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Wednesday, October 31, 2007

Getting Kids Excited about Classical Music


In my many searchings on the internet for tips on how to get young people to listen to classical music, I found a GREAT article written by Richard Perlmutter called "How to Get (and Keep) Your Kids Excited about Classical Music. (Find the full article here). Based on my own experience I thought I would highlight a few of this best ideas:


1) "Start with Music You Like"


This is part of the fun of getting your kids to listen, you have to listen too! You have to figure out what you like, and your enthusiasm about those pieces will rub off on your kids. If (by any rare chance) you don't like "classical music", keep searching!


Try a new time period. Classical music really only refers to the period in which composers such as Haydn and Mozart were writing music. Try something from the Romantic period (Beethoven, Mahler, Mendelssohn, etc.) You will surprise yourself, and I promise if you keep digging you'll find something that you will love!


2) "Mix it Up"


The classics are not only classical music. Listen to all kinds of things--Jazz, Blues, R&B, Pop, Mellow Seventies, etc. Just getting different sounds in their ears may be enough to get them exploring on their own.


3) "See Music"


In other words, go to as many live events as you can. I could not be more passionate about this. Sticking a bunch of music on an IPod and listening to it on shuffle does not create better listeners. It does not usually involve active listening at all. Make the music listening and experience in itself, and a whole new world of possibilities open up.


A great example is opera--no recording will ever be able to imitate the true power of listening to live opera. Don't start with Wagner's Ring cycle, go with something shorter and lighter. You won't regret it!

4) Be an active listener, and identify instruments, voice types, etc.

First of all it's a great idea to listen to music that does this for you. My kids love Peter and the Wolf by Prokofiev. I'll be posting a review of my two favorites, with a third potential favorite on the way. Here is one of them:



You will be surprised how quickly even your youngest children can identify instruments not just in Peter and the Wolf, but in other pieces as well.

5) "Dig In"

Learn as much as you can about certain performers and composers. The more you learn about them the more you are going to be aching to hear them. Knowing little anecdotes and stories are great for sharing with kids.

6) "Take Music Lessons"

Learning an instrument or how to sing will give you a deeper appreciation for what the pros do. And who knows, maybe you'll find a secret talent you never had. Also, enrolling your children in lessons early can get them into it when it's still "cool". Then it might stay "cool".

Whatever you do, stick with it. The world of classical music is such a rewarding one to live in. Support the arts in your communities, and listen as much as you can--but do it actively! Don't just let this music become background music, or we may lose it forever.

Happy listening, and good luck!

Getting Kids Excited about Classical Music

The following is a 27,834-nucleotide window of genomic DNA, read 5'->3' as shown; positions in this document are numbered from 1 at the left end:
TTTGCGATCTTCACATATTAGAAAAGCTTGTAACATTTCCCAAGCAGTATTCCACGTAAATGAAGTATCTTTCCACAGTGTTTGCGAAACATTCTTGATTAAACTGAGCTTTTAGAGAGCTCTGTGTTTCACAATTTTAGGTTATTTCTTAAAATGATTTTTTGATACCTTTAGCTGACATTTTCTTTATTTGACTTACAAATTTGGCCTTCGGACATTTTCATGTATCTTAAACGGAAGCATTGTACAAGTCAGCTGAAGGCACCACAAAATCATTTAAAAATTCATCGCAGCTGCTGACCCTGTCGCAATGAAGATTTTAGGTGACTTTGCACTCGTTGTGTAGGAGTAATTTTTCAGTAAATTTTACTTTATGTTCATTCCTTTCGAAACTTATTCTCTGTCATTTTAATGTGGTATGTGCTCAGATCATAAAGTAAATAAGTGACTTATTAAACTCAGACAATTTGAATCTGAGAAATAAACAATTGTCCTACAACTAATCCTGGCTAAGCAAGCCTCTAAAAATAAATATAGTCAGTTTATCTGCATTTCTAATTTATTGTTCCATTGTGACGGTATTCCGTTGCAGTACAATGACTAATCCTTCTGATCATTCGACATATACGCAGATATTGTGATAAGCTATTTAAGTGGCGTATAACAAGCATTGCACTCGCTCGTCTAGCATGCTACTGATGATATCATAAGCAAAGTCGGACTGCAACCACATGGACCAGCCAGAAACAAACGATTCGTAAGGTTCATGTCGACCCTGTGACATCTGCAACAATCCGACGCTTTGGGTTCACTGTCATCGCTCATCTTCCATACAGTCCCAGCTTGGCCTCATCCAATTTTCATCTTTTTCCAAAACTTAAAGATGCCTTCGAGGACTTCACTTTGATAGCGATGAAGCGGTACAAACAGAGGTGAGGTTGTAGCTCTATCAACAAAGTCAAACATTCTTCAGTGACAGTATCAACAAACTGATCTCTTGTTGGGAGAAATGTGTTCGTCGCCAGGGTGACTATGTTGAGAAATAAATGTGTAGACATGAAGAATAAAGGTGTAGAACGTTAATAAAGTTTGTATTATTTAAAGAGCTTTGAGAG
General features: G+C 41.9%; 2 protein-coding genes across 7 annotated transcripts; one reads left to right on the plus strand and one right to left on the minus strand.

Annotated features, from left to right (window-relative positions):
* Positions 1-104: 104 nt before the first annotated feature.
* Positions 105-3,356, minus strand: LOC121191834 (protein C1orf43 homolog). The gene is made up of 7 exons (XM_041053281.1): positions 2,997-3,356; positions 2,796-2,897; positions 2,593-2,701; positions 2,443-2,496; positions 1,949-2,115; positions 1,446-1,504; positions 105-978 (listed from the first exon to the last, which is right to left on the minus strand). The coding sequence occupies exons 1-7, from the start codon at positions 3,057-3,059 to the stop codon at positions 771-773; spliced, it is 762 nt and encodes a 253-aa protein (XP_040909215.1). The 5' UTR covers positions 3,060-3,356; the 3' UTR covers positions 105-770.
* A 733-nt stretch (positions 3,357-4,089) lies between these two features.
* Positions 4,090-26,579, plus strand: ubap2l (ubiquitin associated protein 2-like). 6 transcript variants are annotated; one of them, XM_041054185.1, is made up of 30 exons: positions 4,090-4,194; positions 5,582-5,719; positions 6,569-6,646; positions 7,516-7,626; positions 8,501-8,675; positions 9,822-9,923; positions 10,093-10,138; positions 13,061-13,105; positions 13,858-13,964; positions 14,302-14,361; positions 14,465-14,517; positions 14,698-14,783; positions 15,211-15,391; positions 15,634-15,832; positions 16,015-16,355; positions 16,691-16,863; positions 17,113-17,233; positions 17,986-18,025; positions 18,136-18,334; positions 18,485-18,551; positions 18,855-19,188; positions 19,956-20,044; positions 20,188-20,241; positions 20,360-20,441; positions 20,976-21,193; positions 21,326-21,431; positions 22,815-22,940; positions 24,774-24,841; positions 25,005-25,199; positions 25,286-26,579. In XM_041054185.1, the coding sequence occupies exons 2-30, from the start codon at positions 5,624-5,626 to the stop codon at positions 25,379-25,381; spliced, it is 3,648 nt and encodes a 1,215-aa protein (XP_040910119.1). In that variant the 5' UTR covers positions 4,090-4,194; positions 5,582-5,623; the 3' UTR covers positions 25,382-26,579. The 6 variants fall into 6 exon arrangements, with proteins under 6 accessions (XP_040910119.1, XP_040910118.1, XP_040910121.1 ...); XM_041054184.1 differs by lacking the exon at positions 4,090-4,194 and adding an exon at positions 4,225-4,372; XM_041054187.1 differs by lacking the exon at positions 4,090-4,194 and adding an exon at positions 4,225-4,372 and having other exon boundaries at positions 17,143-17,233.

Monday, October 29, 2007

Getting Teens to Listen to Classical Music

Getting Teens to Listen to Classical Music

How many people would disagree with the idea that listening to better music would lead our teens to better lives? It's hard to imagine a bunch of teenagers spraying a bunch of graffiti under an overpass, doing drugs, or picking on little kids while jamming to Mozart's 40th Symphony.

So, how do we create interest? For my first set of tips I will cite a great article taken from a radio show by Fred Flaxman at WXEL-FM in West Palm Beach, Florida (link to article here). His first idea (tongue-in-cheek) is to forbid your teens from listening to it--that will really generate interest.

The main idea (that works) is to get your kids to listen to classical music that is similar to what they already listen to, and he gives several suggestions. These usually include pieces that are nice and loud, and very rhythmic. I have to admit that my interest in classical music started much this way.

Here are some of the pieces he suggests:

Stravinsky's Firebird Suite (I recommend Bernstein - lots of raw energy) I also love parts of "The Rite of Spring" - you can find both on the following recording.



Gulda's Konzert fur Violoncello und Blasorchester (see article - I'm unfamiliar with this one)

Guido Lopez Cavilan En Me Menor (again, one I am not familiar with)

Bernstein's Candide Overture (I LOVE this piece, and the recording below--lots of great Bernstein I think young people would be interested in).



Orchestra versions of popular pieces (He suggests the Beatles' Yesterday played by the Cincinnati Pops). This is a really good idea, as long as the orchestral version is done well enough.



And finally, Rachmaninoff's Piano Concerto, No. 2.



I like all of these suggestions, though a few of them might be a little obscure. Have you had any success with other pieces? Suggestions, remarks? Let's get our kids actively listening to things that will make their lives better, and do it in a way they can enjoy.

Happy listening!

Getting Teens to Listen to Classical Music

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